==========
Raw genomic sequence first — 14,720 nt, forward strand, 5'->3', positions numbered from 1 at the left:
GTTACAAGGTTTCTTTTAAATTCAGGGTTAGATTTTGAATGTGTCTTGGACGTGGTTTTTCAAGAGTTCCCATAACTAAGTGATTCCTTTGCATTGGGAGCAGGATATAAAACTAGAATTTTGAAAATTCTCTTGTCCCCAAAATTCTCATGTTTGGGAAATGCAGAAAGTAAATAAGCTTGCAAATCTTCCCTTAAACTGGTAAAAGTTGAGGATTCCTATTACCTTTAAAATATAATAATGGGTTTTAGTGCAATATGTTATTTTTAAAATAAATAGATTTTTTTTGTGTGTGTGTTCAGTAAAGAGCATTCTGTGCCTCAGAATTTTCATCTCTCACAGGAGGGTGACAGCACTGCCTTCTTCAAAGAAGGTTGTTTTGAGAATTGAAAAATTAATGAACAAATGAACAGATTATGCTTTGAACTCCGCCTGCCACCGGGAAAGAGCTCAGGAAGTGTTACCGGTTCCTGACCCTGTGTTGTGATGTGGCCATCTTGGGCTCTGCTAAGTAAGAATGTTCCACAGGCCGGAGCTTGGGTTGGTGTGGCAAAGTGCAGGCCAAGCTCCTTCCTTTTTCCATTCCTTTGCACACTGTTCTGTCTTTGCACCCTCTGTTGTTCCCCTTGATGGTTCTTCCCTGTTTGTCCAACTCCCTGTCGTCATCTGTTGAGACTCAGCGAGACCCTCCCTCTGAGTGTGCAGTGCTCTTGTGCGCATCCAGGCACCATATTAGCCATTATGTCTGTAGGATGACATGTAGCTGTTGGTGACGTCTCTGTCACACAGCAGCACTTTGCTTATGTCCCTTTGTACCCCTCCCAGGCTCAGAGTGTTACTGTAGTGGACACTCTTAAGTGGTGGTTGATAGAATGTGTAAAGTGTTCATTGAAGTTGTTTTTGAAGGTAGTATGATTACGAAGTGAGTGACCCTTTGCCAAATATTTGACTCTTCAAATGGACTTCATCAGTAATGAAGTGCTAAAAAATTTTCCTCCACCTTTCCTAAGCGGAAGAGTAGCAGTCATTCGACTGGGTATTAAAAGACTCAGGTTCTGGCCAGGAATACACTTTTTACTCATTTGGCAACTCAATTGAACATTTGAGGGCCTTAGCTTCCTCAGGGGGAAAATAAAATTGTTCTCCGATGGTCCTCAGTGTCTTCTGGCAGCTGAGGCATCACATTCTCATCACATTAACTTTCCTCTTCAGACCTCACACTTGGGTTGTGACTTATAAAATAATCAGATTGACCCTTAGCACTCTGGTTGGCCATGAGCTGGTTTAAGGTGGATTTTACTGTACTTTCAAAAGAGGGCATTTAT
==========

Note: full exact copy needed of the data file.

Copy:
Raw genomic sequence first — 14,720 nt, forward strand, 5'->3', positions numbered from 1 at the left:
GTTACAAGGTTTCTTTTAAATTCAGGGTTAGATTTTGAATGTGTCTTGGACGTGGTTTTTCAAGAGTTCCCATAACTAAGTGATTCCTTTGCATTGGGAGCAGGATATAAAACTAGAATTTTGAAAATTCTCTTGTCCCCAAAATTCTCATGTTTGGGAAATGCAGAAAGTAAATAAGCTTGCAAATCTTCCCTTAAACTGGTAAAAGTTGAGGATTCCTATTACCTTTAAAATATAATAATGGGTTTTAGTGCAATATGTTATTTTTAAAATAAATAGATTTTTTTTGTGTGTGTGTTCAGTAAAGAGCATTCTGTGCCTCAGAATTTTCATCTCTCACAGGAGGGTGACAGCACTGCCTTCTTCAAAGAAGGTTGTTTTGAGAATTGAAAAATTAATGAACAAATGAACAGATTATGCTTTGAACTCCGCCTGCCACCGGGAAAGAGCTCAGGAAGTGTTACCGGTTCCTGACCCTGTGTTGTGATGTGGCCATCTTGGGCTCTGCTAAGTAAGAATGTTCCACAGGCCGGAGCTTGGGTTGGTGTGGCAAAGTGCAGGCCAAGCTCCTTCCTTTTTCCATTCCTTTGCACACTGTTCTGTCTTTGCACCCTCTGTTGTTCCCCTTGATGGTTCTTCCCTGTTTGTCCAACTCCCTGTCGTCATCTGTTGAGACTCAGCGAGACCCTCCCTCTGAGTGTGCAGTGCTCTTGTGCGCATCCAGGCACCATATTAGCCATTATGTCTGTAGGATGACATGTAGCTGTTGGTGACGTCTCTGTCACACAGCAGCACTTTGCTTATGTCCCTTTGTACCCCTCCCAGGCTCAGAGTGTTACTGTAGTGGACACTCTTAAGTGGTGGTTGATAGAATGTGTAAAGTGTTCATTGAAGTTGTTTTTGAAGGTAGTATGATTACGAAGTGAGTGACCCTTTGCCAAATATTTGACTCTTCAAATGGACTTCATCAGTAATGAAGTGCTAAAAAATTTTCCTCCACCTTTCCTAAGCGGAAGAGTAGCAGTCATTCGACTGGGTATTAAAAGACTCAGGTTCTGGCCAGGAATACACTTTTTACTCATTTGGCAACTCAATTGAACATTTGAGGGCCTTAGCTTCCTCAGGGGGAAAATAAAATTGTTCTCCGATGGTCCTCAGTGTCTTCTGGCAGCTGAGGCATCACATTCTCATCACATTAACTTTCCTCTTCAGACCTCACACTTGGGTTGTGACTTATAAAATAATCAGATTGACCCTTAGCACTCTGGTTGGCCATGAGCTGGTTTAAGGTGGATTTTACTGTACTTTCAAAAGAGGGCATTTAT